Permission to leave the Rena wreck on Astrolabe Reef is not a foregone conclusion, the Bay of Plenty Regional Council says.
A full resource consent process would be adhered to in the event that the Rena's owners apply for permission to leave the wreck on the reef.
Last week, the Government announced it had reached a deal with the ship's owners regarding compensation for costs incurred during the clean-up in the aftermath of the disastrous grounding last year.
In addition to the agreed upon $27 million, Rena's owners (Daina Shipping Company) will pay the Government a further $10 million if the wreck is left on the reef.
Regional council chief executive Mary-Anne Macleod said a consent application for such a plan would have to follow a "full and robust" statutory process.
"Recently, representatives of the owners have sought clarification from the regional council about the process that would be followed, and the sort of information that would be required if a consent application is lodged with council. We have given them the advice we routinely do for any potential applicant," she said.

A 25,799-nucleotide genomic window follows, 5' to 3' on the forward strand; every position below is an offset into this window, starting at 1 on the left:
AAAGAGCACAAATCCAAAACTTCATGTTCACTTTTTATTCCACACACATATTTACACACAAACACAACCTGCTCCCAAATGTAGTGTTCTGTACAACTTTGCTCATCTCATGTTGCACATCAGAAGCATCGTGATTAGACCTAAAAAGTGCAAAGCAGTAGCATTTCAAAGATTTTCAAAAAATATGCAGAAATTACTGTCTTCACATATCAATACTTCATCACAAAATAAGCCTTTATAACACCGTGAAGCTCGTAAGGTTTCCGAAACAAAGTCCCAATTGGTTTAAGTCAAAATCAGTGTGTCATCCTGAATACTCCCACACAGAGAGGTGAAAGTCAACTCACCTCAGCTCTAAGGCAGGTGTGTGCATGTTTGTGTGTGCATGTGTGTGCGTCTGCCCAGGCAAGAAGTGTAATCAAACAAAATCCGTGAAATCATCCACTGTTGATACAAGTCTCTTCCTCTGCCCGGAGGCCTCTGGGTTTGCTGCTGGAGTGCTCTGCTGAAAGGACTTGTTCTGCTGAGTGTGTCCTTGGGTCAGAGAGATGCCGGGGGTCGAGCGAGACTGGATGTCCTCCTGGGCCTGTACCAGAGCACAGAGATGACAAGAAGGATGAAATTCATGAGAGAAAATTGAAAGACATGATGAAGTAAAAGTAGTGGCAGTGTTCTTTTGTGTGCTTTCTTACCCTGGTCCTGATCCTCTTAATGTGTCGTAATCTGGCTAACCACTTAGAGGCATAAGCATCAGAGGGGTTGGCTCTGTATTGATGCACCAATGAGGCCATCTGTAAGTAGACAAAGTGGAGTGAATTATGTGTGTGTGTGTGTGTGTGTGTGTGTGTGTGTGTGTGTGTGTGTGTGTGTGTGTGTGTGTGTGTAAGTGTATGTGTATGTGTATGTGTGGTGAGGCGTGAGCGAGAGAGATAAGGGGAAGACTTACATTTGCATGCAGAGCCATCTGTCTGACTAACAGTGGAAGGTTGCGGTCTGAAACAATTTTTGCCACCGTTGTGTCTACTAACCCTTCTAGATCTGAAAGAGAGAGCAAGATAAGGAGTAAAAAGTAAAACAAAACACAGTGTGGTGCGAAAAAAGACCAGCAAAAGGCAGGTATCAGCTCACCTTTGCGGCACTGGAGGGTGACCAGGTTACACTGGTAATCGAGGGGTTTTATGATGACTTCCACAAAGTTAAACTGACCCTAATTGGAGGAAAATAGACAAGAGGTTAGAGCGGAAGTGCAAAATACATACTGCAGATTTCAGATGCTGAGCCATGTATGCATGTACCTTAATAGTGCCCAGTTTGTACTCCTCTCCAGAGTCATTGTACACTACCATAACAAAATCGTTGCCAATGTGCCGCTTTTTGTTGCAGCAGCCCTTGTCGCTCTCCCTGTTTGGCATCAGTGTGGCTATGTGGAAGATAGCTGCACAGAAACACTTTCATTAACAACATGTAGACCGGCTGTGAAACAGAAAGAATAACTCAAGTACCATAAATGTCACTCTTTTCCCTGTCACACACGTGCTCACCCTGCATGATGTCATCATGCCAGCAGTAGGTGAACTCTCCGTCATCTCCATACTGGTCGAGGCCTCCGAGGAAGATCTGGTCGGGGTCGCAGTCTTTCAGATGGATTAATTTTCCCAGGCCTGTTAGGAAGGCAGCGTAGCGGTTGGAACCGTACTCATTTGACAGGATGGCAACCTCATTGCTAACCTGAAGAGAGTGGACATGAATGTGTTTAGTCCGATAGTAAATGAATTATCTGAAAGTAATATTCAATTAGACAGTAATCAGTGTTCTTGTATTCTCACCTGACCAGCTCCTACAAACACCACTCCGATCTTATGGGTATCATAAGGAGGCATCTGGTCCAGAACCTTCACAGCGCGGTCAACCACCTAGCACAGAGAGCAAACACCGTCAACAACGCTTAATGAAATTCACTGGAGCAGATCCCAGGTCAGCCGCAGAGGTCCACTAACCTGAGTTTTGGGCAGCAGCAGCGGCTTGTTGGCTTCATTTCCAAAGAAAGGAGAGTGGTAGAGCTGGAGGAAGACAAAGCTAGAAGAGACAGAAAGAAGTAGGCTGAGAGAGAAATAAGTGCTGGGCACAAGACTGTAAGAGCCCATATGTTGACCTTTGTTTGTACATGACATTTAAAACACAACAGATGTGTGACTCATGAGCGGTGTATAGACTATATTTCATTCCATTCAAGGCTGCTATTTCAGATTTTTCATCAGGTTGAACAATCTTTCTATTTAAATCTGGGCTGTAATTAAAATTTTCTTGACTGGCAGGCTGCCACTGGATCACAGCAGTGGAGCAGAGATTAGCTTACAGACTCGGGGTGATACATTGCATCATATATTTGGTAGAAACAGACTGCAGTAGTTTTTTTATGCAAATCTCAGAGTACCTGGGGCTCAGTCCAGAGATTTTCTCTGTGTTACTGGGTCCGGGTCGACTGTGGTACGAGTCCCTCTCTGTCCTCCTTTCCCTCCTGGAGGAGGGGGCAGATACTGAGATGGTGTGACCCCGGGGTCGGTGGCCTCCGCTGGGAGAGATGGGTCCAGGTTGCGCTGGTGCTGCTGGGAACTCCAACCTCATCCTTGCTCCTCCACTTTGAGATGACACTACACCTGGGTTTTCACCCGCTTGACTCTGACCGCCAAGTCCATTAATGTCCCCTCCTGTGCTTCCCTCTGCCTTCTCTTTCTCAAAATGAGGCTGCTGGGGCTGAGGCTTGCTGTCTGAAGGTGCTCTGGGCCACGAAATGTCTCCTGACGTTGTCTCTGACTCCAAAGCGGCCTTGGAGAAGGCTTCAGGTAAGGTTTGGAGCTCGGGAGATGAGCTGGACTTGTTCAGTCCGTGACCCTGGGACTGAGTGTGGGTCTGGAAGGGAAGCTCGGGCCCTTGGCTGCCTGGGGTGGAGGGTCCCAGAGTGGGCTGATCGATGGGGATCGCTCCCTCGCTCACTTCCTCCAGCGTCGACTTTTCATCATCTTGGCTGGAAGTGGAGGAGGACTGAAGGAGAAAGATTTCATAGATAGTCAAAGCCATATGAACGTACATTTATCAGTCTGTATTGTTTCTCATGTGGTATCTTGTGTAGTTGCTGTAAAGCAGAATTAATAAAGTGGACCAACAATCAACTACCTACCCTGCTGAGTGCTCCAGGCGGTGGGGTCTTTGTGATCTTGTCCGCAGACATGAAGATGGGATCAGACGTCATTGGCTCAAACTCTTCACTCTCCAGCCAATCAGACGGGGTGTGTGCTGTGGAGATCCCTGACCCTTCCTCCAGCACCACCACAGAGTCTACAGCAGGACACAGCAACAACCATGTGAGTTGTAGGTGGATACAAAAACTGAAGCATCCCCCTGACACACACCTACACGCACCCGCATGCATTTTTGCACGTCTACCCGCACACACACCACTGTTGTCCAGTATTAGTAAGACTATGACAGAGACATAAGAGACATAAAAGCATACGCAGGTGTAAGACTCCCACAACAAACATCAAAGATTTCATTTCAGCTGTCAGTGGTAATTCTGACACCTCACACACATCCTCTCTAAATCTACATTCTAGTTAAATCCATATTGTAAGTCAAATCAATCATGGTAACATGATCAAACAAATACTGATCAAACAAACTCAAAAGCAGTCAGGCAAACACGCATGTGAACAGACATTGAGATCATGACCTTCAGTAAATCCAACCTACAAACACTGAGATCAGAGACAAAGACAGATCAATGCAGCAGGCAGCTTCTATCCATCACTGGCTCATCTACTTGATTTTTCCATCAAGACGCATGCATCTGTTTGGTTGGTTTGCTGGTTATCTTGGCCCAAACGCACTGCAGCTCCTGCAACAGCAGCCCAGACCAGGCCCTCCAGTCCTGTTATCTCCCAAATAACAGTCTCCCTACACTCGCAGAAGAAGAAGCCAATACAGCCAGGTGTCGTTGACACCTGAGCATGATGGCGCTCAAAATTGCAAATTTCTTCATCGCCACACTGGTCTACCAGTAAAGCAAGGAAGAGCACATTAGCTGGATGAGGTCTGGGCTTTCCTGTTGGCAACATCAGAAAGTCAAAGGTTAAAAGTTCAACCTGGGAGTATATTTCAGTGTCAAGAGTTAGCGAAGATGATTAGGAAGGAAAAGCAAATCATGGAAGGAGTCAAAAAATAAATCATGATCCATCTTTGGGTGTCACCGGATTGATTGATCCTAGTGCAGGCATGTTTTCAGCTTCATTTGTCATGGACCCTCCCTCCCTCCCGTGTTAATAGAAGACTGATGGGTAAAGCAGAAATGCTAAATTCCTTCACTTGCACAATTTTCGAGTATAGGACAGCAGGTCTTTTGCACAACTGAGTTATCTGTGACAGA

"Under the provisions of our coastal plan, a consent is required for any wreck to occupy the seabed. The regional council would be duty-bound to receive and process any completed and adequately supported application that is lodged. However, we have not received an application and we do not know exactly what is proposed."
"We would like to assure the public that any consent application relating to the Rena will be processed in accordance with the requirements of the Resource Management Act."
She stressed the council was not party to government agreements about compensation.
"As a consent authority, we must act impartially and independently in processing any consent application."
The public would be notified and given every opportunity to express concerns in the event the ship's owners applied for consent.
"In processing any consent application, the regional council will engage the best scientific and other advice to ensure an informed decision can be made."
Meanwhile, a public meeting will be held tonight to present the first results of environmental sampling undertaken along the Bay of Plenty coastline in the wake of the Rena grounding.
Professor Chris Battershill and Professor David Schiel will present the results of their winter sampling of kaimoana, including tuatua, pipi, paua and kina.
The meeting takes place at the Mount Maunganui Surf Club from 7.30pm.